The dual battle against the covid-19 virus and resulting financial turmoil continues. As it happens, in my annual State of the Markets presentation this year, I spent some time discussing economic history. This is a subject I’ve been increasingly reading about over the last 18 months.
One of my observations about recessionary periods is they tend to coincide with a major exogenous shock. For example, coinciding with the 90-91 recession was the Iraqi invasion of Kuwait, the doubling of oil prices and ultimately US involvement in the Gulf War. About ten years later, just as the excesses of the late 90s “tech bubble” were beginning to unwind, the events of September 11th hit. And most recently, in 2008, excesses in housing and Wall Street speculation created a financial crisis that resulted in a major downturn.
Today, we face a shock that the modern economy has never experienced. Almost strangely, the economic system we have is incompatible with a temporary shutdown. Businesses have payroll to make, and households have expenses to pay. Anyone who thinks a recession is avoidable at this point is fooling themselves. The only question at this time is will governments around the world come up with appropriate policy responses to effectively manage the situation?
If you look to east Asia, there is hope. Countries like China, South Korea, Taiwan and Singapore have been able to dramatically slow the spread and started to roll out economic programs to support their economies. The western world clearly responded slower and is now scrambling to limit both the healthcare and economic damage.
On the economic and financial side, we’ll know more this week as Congress appears likely to pass a major package designed to support the economy. Any package will be in-addition to the measures taken by the Federal Reserve. Just today, the Federal Reserve essentially said it will do whatever is necessary to support the economy. This basically means the Fed will be pumping money into the economy to keep interest rates extremely low and credit flowing as businesses and consumers scramble for cash.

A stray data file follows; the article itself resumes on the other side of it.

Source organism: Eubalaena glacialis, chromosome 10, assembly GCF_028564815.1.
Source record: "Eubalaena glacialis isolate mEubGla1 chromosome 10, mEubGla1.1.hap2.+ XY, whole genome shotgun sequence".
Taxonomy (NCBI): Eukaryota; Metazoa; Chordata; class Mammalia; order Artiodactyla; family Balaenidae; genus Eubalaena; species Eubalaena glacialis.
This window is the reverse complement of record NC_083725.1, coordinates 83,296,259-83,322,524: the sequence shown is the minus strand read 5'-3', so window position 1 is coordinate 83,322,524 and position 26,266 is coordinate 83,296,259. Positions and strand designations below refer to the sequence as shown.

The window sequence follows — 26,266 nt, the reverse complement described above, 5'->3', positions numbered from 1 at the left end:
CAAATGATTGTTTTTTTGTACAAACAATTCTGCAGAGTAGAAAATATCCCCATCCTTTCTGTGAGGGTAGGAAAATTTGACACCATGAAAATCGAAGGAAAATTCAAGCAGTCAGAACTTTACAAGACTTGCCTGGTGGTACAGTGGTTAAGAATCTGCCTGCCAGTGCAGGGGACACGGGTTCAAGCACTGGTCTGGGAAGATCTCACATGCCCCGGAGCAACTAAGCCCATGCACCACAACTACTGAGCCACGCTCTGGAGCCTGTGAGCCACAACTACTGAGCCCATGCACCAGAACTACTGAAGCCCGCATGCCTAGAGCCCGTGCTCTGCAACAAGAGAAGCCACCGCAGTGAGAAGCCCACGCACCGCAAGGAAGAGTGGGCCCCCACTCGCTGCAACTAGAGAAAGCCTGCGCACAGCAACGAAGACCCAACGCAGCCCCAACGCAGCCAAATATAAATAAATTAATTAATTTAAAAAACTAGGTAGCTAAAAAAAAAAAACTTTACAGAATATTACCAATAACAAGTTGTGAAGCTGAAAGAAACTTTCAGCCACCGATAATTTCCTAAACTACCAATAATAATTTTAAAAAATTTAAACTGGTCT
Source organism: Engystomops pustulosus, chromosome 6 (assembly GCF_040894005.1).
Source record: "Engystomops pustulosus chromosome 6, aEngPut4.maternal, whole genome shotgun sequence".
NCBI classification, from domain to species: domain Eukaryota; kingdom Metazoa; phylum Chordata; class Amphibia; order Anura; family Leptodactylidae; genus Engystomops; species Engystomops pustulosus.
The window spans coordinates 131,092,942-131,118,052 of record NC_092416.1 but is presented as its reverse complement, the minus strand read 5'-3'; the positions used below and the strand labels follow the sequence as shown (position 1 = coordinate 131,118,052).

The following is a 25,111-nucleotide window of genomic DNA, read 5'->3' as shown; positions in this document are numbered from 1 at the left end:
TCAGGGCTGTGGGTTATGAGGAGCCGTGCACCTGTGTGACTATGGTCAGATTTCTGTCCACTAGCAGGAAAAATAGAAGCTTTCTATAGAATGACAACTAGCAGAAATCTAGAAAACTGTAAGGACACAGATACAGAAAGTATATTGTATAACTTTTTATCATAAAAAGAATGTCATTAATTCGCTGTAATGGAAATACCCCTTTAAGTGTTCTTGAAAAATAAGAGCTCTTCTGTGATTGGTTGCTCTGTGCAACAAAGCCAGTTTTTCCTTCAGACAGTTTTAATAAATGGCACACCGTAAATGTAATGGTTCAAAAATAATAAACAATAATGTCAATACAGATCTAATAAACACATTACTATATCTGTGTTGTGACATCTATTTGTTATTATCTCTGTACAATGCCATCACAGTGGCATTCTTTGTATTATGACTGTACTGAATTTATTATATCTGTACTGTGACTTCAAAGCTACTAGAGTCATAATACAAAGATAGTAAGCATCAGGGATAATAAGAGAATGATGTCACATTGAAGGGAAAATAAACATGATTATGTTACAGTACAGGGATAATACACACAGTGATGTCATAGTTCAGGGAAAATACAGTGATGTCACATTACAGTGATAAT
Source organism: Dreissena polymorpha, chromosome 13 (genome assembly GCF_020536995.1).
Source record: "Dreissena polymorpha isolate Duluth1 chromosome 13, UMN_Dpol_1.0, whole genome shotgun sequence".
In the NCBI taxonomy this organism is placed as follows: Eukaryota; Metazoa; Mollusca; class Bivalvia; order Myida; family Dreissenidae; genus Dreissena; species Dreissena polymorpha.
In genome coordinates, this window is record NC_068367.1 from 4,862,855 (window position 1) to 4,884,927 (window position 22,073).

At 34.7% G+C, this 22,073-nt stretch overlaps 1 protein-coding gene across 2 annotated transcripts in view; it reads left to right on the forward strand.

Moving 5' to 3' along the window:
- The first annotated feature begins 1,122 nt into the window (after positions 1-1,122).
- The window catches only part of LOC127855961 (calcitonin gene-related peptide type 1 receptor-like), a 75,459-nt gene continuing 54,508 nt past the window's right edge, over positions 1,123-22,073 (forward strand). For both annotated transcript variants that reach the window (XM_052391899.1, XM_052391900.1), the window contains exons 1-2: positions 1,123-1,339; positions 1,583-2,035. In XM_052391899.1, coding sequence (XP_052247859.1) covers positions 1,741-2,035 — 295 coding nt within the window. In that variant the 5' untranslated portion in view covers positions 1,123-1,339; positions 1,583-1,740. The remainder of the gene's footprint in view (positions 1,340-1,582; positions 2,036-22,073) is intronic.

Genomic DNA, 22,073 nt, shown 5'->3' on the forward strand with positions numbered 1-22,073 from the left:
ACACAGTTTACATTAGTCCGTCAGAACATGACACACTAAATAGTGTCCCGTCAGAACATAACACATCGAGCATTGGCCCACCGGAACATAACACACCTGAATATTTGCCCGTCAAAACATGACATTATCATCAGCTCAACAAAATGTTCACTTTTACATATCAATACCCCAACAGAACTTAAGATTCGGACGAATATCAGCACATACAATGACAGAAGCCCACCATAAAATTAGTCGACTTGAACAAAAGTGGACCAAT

As for the model portfolios we manage, we’ll be making one change this week in response to market conditions. The change is on the fixed income side of our portfolios. Even before the covid-19 virus became a global problem, I was persuaded that certain segments of the US business sector had accumulated excess debt that would likely be at risk of default in a downturn.
Consequently, we had significantly reduced our exposure in this area. Given the unfolding situation, I think the risk is even more elevated and not fully priced into the market. Therefore, we will continue to reduce our over-all exposure to corporate debt. At this time, we won’t be making any shifts on the equity side. Our portfolio positions have largely responded to a sell-off as I would anticipate. The positions with more risk, as expected, have been impacted more. We could rebalance but the effect of that right now would increase risk in the portfolios. Currently, I don’t see that as a prudent move.
This situation truly is unprecedented at least in the modern economy. It will likely be remembered as vividly as the 2008 financial crisis or the events of September 11th. I just want to take a moment to thank all our clients. We’ve made an effort to reach out to as many as possible to answer questions and concerns. Everyone I’ve talked to has been great given the extreme circumstances.
If you have any questions or just want to check in, please don’t hesitate to reach out. We fully intend to remain operational even if a state or federal shutdown is announced. Thank you for your ongoing trust and confidence.
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